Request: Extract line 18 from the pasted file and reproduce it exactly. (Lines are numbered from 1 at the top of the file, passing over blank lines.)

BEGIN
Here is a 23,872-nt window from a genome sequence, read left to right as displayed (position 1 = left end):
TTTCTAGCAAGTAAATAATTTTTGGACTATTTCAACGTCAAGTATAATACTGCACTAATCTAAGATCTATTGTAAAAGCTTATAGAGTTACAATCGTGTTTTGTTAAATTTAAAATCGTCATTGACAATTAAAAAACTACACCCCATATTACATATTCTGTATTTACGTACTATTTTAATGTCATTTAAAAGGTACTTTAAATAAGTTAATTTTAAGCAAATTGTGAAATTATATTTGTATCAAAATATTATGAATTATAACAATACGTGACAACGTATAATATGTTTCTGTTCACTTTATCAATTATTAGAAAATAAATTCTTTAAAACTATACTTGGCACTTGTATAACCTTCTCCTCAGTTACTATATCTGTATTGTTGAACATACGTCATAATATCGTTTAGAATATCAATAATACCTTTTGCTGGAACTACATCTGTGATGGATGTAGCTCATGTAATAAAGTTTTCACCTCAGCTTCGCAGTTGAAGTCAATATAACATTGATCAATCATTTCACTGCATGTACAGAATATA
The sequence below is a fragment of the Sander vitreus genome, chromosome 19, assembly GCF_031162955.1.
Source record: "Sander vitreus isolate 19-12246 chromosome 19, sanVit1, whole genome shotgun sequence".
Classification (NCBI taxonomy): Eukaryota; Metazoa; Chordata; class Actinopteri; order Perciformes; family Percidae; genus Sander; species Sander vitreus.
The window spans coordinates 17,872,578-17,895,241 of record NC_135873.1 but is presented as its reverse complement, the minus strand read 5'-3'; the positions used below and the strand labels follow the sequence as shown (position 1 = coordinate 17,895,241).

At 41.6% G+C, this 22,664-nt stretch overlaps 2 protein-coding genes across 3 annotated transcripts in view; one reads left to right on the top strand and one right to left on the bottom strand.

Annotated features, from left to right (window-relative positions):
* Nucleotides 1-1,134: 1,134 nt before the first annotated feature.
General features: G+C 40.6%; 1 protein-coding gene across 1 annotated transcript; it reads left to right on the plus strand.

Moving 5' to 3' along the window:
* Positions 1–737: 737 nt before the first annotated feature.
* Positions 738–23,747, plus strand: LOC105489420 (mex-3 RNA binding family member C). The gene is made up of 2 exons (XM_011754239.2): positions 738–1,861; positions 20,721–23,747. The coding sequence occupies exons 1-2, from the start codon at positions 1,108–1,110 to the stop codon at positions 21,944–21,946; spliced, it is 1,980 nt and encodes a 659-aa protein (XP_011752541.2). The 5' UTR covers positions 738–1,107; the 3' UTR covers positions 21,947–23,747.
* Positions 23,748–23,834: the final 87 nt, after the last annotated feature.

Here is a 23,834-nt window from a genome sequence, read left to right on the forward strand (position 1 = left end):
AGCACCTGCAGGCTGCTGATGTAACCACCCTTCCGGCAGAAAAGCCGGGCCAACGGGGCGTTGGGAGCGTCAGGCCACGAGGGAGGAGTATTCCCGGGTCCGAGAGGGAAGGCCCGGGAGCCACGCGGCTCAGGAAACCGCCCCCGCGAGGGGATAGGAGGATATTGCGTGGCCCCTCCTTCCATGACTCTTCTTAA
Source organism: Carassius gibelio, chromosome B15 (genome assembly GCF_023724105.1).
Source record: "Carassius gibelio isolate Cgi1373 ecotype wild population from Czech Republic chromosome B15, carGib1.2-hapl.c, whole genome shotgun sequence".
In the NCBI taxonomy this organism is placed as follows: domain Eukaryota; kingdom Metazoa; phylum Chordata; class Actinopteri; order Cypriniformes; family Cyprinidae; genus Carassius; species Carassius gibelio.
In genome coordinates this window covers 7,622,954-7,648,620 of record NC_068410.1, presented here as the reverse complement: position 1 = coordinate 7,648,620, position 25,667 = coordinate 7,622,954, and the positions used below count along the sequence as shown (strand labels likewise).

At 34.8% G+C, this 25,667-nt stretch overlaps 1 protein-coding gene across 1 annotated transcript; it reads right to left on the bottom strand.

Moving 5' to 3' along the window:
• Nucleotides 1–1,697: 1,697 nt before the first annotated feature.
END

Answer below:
Source record: "Carassius gibelio isolate Cgi1373 ecotype wild population from Czech Republic chromosome B15, carGib1.2-hapl.c, whole genome shotgun sequence".